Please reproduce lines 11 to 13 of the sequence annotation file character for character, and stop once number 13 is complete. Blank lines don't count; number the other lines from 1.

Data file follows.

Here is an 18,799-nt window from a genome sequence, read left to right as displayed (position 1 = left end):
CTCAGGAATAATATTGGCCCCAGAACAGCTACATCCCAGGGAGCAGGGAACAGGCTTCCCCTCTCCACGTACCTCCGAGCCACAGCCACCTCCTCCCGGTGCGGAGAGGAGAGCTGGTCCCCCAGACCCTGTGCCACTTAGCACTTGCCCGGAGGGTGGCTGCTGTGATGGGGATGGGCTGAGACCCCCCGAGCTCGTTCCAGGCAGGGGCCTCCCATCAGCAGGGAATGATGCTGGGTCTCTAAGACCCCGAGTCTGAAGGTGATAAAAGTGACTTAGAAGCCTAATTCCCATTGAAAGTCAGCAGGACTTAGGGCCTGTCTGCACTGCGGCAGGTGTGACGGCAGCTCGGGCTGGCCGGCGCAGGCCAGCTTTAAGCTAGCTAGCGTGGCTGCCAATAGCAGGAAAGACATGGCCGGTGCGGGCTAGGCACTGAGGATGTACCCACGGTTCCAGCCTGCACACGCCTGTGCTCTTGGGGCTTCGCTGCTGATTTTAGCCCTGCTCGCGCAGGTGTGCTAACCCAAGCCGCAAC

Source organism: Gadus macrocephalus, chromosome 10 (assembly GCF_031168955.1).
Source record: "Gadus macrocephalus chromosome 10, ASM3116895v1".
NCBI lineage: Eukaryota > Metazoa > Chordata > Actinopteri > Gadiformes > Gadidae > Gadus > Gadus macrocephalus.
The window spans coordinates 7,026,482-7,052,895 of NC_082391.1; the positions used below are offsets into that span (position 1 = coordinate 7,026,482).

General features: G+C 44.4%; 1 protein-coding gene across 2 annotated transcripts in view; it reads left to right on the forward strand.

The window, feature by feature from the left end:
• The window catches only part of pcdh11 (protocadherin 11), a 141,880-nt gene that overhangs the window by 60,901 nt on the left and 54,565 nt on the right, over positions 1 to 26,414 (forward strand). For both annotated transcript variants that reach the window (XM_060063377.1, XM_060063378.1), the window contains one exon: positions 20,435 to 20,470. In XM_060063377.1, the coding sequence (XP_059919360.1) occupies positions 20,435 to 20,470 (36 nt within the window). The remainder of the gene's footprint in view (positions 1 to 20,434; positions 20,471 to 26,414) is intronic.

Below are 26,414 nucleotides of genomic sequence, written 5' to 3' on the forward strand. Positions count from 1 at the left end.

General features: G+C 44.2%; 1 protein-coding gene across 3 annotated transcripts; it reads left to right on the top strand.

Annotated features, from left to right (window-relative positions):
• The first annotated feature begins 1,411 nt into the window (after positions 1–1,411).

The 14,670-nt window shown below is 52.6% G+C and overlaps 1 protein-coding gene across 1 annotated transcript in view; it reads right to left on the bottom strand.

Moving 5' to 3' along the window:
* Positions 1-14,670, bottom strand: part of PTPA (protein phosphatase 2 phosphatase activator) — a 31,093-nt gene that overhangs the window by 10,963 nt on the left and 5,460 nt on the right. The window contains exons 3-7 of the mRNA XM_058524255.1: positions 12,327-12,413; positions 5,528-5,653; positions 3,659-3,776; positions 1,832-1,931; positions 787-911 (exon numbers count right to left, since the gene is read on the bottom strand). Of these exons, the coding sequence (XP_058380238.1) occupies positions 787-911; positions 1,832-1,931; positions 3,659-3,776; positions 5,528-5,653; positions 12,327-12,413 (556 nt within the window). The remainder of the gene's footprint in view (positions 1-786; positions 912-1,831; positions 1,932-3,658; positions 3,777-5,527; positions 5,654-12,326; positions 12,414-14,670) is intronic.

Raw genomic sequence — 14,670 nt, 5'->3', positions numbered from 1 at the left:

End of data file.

General features: G+C 44.2%; 1 protein-coding gene across 3 annotated transcripts; it reads left to right on the top strand.

Annotated features, from left to right (window-relative positions):
• The first annotated feature begins 1,411 nt into the window (after positions 1–1,411).